They're too hard to maintain.
Unless you’re planning to do the integration on your own, you can work with a firm that specializes in integrations and will take all the heavy work out of it. The amount of maintenance often depends on what kind of integration you go with and how often you make updates to it as your processes evolve.
Many cloud-based applications today (i.e. Sage Intacct, HubSpot, Salesforce) offer packaged integrations that won’t require much on your part. Whenever you run into an issue, their support team would be who you’d turn to instead of having to hire your own IT team.
An exploding way to build and maintain integrations at scale is by using middleware tools like Workato, Jitterbit, or Tray.io, making it easier for business users to deploy and maintain them. A great thing about these platforms is their error-handling mechanisms that emails flat files to the team. When our team receives those files, we send them back to the source system to indicate where the issue is.
I don't have the time.
Every integration is unique, so this means the project timeline is dependent on its complexity. Packaged and pre-built integrations often take less time to implement since they aren’t as complex and don’t require many technical resources.
Organizations that require a more customized solution tend to think their projects will last much longer. As long as your systems have an API that’s accessible, middleware platforms can be used to seamlessly integrate applications with little to no code in comparison to slower, conventional methods. Our team uses Workato to connect core business applications and build financial workflows that provide real-time visibility so accounting teams have less manual work and more accurate data.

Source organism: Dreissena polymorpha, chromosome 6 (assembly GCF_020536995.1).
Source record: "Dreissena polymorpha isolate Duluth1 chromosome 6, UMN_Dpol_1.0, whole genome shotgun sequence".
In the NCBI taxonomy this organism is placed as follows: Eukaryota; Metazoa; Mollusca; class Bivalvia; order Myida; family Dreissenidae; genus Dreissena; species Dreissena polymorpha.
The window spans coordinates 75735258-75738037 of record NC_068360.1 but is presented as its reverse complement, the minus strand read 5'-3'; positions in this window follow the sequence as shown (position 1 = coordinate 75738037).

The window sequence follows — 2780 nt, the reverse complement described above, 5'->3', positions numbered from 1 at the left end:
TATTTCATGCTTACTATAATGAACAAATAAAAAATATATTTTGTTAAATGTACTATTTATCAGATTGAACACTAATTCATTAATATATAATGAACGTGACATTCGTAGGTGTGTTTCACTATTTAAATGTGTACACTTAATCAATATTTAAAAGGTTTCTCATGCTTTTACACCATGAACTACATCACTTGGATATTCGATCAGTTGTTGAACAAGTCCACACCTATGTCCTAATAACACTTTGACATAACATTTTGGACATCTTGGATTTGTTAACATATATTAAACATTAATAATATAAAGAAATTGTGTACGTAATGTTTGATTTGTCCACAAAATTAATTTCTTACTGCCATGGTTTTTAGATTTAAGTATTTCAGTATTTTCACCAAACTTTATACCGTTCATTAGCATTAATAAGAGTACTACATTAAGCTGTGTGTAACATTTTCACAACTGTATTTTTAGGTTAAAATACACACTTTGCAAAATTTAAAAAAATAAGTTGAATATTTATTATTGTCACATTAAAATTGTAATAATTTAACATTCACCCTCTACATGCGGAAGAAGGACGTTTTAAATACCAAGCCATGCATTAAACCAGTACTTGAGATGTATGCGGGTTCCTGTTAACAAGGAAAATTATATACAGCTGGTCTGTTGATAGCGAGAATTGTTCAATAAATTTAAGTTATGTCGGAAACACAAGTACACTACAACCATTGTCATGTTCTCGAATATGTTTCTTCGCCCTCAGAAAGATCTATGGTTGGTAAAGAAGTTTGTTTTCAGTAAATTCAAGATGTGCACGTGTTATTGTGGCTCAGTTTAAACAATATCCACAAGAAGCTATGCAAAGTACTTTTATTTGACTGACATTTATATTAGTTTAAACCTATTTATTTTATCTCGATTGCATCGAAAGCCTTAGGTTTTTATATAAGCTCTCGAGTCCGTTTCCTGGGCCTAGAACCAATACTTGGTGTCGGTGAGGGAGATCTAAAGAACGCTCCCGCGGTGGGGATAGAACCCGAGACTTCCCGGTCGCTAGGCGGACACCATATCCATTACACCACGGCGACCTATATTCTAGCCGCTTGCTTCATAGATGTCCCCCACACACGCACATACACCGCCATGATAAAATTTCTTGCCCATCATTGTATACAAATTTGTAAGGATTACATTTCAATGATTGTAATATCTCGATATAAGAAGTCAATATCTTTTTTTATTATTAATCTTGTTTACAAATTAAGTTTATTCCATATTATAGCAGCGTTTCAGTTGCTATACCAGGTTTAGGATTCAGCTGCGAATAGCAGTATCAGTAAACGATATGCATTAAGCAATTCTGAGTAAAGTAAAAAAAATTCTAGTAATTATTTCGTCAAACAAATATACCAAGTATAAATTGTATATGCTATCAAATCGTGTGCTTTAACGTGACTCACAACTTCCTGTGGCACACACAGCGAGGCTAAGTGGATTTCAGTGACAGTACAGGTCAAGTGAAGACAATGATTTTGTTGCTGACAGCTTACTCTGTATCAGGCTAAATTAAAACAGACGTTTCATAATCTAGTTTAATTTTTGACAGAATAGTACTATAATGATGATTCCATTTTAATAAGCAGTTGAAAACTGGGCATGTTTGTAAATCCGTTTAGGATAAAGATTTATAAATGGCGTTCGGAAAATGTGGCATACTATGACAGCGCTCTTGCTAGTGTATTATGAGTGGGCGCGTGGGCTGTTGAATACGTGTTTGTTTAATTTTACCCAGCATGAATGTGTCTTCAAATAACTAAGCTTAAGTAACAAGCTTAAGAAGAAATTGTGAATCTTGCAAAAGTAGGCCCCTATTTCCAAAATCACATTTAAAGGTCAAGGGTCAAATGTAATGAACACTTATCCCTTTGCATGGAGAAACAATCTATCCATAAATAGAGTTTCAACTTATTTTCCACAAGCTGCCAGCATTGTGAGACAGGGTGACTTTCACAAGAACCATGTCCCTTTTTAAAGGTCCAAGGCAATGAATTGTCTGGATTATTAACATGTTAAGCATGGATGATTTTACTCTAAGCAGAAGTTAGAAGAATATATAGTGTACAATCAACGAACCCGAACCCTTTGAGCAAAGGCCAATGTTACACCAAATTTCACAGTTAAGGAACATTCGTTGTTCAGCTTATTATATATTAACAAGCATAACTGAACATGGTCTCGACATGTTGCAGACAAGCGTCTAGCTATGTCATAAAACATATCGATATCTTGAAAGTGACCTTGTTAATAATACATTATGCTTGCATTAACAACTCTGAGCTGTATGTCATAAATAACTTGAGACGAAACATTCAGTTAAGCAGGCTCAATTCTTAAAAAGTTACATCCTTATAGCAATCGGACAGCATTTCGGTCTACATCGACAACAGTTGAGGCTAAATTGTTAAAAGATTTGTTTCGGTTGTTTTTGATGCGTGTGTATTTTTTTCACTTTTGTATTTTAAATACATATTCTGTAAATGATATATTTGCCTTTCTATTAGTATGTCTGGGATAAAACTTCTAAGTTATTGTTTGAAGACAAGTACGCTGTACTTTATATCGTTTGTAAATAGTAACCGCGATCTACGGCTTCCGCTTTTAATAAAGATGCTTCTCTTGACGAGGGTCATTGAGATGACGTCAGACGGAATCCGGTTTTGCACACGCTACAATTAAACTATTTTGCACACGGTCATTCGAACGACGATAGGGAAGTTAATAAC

It’s important to know that limiting the timeline of an integration project brings in a few challenges. As much as you’d like to get your new integration up and running, it’s important to make sure you’ve captured all of the requirements. Then, once it’s built, it’s even more imperative to validate that the integration is running as planned by testing it. For example, cutting time off of the testing phase would pose a risk for issues to arise after the integration is go-live. These problems end up cutting more into your budget and forces even more time on teams to fix it.
I have to understand the terminology.
Integrations might be a new concept to you, which is why knowing the terminology is not the end of the world. That’s because integrations are bigger than the applications themselves. Remember, the most successful integration projects are the ones organized around people, process, and technology.
Without technical vocabulary, you should still be able to ask specific questions about your integration by having a clear understanding of your current processes and how you want the end result to look. Posing detailed questions to the team will give you exactly what you want out of an integration.
If you’re not there yet with these kinds of questions, we always start a project with a discovery phase to get to the bottom of what roadblocks your team has and where they’re coming from.
I'll lose information when systems are down.
To get straight to the point, you won’t lose information when systems fail because data stays in sync no matter what. Similarly, when Facebook and Instagram servers are down, you don’t lose any pictures on your profile or drafted posts. Systems rarely fail, but since everything is backed to the cloud, your information is safe and can be accessed from anywhere when servers are up and running again.
The benefits of integrating and automating core business applications outweigh the fears people have over the technology. Who doesn’t want to save 100 hours a month with less manual work and human error? When your team receives real-time insights of how the business is performing, there’s now an opportunity to make more informed decisions and potentially reallocate time and money saved to new initiatives.